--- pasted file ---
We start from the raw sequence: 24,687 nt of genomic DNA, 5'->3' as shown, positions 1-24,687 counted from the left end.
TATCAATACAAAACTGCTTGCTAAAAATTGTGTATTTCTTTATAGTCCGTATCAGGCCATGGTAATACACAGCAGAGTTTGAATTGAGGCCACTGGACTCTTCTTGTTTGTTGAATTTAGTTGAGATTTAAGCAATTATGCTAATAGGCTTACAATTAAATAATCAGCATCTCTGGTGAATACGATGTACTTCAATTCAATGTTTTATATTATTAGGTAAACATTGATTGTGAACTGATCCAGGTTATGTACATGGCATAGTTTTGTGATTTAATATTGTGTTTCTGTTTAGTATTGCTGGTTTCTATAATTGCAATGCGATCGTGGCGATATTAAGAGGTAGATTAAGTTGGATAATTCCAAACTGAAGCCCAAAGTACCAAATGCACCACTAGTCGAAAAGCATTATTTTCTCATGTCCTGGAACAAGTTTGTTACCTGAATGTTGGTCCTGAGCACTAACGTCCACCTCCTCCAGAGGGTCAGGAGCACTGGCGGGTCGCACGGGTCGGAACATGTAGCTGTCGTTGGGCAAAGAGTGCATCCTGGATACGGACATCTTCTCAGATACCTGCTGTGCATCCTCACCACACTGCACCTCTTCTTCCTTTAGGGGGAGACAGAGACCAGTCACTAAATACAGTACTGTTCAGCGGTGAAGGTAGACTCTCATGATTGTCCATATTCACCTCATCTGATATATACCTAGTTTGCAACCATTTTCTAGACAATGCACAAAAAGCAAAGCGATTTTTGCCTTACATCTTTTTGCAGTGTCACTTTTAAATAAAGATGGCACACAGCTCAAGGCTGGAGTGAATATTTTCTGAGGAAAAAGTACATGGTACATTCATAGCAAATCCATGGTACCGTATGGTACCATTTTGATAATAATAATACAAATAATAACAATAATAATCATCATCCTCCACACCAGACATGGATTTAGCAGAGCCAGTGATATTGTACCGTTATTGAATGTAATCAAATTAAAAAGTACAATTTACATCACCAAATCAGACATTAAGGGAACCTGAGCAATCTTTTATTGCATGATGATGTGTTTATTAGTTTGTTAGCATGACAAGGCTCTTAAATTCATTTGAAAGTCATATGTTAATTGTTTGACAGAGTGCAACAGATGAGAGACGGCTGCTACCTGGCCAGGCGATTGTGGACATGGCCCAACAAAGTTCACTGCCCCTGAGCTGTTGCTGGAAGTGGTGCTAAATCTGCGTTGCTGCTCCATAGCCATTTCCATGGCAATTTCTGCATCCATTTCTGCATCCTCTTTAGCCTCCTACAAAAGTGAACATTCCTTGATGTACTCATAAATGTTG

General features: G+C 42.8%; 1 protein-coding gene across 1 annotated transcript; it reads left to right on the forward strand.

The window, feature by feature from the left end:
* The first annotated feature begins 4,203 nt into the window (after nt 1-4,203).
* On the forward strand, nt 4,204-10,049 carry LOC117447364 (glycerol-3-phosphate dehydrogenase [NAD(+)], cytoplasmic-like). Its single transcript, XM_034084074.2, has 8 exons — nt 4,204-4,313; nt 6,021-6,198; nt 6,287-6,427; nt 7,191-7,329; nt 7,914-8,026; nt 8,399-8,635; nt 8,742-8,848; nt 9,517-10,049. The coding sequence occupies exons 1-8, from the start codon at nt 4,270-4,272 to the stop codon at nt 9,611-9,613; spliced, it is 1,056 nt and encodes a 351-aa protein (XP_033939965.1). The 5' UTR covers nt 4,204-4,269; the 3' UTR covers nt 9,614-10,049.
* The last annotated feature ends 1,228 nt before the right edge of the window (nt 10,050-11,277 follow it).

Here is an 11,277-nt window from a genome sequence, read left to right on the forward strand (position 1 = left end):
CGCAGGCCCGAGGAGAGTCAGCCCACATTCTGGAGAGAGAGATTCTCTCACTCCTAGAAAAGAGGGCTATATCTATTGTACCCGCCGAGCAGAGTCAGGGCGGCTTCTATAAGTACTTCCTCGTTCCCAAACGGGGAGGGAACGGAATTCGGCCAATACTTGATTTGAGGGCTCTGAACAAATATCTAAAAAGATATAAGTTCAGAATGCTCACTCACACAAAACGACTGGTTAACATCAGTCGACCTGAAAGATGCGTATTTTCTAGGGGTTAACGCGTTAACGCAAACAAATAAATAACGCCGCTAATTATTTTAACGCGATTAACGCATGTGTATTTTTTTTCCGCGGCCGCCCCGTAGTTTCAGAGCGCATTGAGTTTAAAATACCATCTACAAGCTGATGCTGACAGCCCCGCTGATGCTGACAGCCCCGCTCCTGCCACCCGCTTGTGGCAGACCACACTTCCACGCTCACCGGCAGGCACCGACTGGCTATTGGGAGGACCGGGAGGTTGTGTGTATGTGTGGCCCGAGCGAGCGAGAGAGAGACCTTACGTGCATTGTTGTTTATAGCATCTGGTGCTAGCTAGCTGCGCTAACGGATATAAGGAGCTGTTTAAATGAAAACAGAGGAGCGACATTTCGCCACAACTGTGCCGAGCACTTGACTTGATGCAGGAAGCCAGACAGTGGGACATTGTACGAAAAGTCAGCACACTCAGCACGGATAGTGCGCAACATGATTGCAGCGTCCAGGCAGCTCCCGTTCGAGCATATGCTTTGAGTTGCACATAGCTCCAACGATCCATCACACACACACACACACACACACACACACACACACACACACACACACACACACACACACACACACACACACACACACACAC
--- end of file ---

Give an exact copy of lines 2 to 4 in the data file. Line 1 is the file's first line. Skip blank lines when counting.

TATCAATACAAAACTGCTTGCTAAAAATTGTGTATTTCTTTATAGTCCGTATCAGGCCATGGTAATACACAGCAGAGTTTGAATTGAGGCCACTGGACTCTTCTTGTTTGTTGAATTTAGTTGAGATTTAAGCAATTATGCTAATAGGCTTACAATTAAATAATCAGCATCTCTGGTGAATACGATGTACTTCAATTCAATGTTTTATATTATTAGGTAAACATTGATTGTGAACTGATCCAGGTTATGTACATGGCATAGTTTTGTGATTTAATATTGTGTTTCTGTTTAGTATTGCTGGTTTCTATAATTGCAATGCGATCGTGGCGATATTAAGAGGTAGATTAAGTTGGATAATTCCAAACTGAAGCCCAAAGTACCAAATGCACCACTAGTCGAAAAGCATTATTTTCTCATGTCCTGGAACAAGTTTGTTACCTGAATGTTGGTCCTGAGCACTAACGTCCACCTCCTCCAGAGGGTCAGGAGCACTGGCGGGTCGCACGGGTCGGAACATGTAGCTGTCGTTGGGCAAAGAGTGCATCCTGGATACGGACATCTTCTCAGATACCTGCTGTGCATCCTCACCACACTGCACCTCTTCTTCCTTTAGGGGGAGACAGAGACCAGTCACTAAATACAGTACTGTTCAGCGGTGAAGGTAGACTCTCATGATTGTCCATATTCACCTCATCTGATATATACCTAGTTTGCAACCATTTTCTAGACAATGCACAAAAAGCAAAGCGATTTTTGCCTTACATCTTTTTGCAGTGTCACTTTTAAATAAAGATGGCACACAGCTCAAGGCTGGAGTGAATATTTTCTGAGGAAAAAGTACATGGTACATTCATAGCAAATCCATGGTACCGTATGGTACCATTTTGATAATAATAATACAAATAATAACAATAATAATCATCATCCTCCACACCAGACATGGATTTAGCAGAGCCAGTGATATTGTACCGTTATTGAATGTAATCAAATTAAAAAGTACAATTTACATCACCAAATCAGACATTAAGGGAACCTGAGCAATCTTTTATTGCATGATGATGTGTTTATTAGTTTGTTAGCATGACAAGGCTCTTAAATTCATTTGAAAGTCATATGTTAATTGTTTGACAGAGTGCAACAGATGAGAGACGGCTGCTACCTGGCCAGGCGATTGTGGACATGGCCCAACAAAGTTCACTGCCCCTGAGCTGTTGCTGGAAGTGGTGCTAAATCTGCGTTGCTGCTCCATAGCCATTTCCATGGCAATTTCTGCATCCATTTCTGCATCCTCTTTAGCCTCCTACAAAAGTGAACATTCCTTGATGTACTCATAAATGTTG

General features: G+C 42.8%; 1 protein-coding gene across 1 annotated transcript; it reads left to right on the forward strand.

The window, feature by feature from the left end: